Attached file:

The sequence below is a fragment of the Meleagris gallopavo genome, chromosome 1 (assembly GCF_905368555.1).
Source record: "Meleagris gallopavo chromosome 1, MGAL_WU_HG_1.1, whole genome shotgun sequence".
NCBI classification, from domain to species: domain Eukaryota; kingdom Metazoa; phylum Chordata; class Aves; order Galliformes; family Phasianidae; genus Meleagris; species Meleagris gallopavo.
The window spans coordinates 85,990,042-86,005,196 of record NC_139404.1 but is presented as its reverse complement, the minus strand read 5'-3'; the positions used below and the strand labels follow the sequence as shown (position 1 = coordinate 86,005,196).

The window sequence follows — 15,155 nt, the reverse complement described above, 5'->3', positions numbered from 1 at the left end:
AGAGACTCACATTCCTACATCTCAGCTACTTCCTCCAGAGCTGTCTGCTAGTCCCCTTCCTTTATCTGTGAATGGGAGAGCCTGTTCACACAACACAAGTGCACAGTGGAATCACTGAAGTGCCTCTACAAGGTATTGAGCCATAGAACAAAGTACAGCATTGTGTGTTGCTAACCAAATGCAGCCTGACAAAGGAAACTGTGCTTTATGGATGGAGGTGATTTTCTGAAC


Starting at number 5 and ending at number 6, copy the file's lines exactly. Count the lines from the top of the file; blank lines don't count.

The window sequence follows — 15,155 nt, the reverse complement described above, 5'->3', positions numbered from 1 at the left end:
AGAGACTCACATTCCTACATCTCAGCTACTTCCTCCAGAGCTGTCTGCTAGTCCCCTTCCTTTATCTGTGAATGGGAGAGCCTGTTCACACAACACAAGTGCACAGTGGAATCACTGAAGTGCCTCTACAAGGTATTGAGCCATAGAACAAAGTACAGCATTGTGTGTTGCTAACCAAATGCAGCCTGACAAAGGAAACTGTGCTTTATGGATGGAGGTGATTTTCTGAAC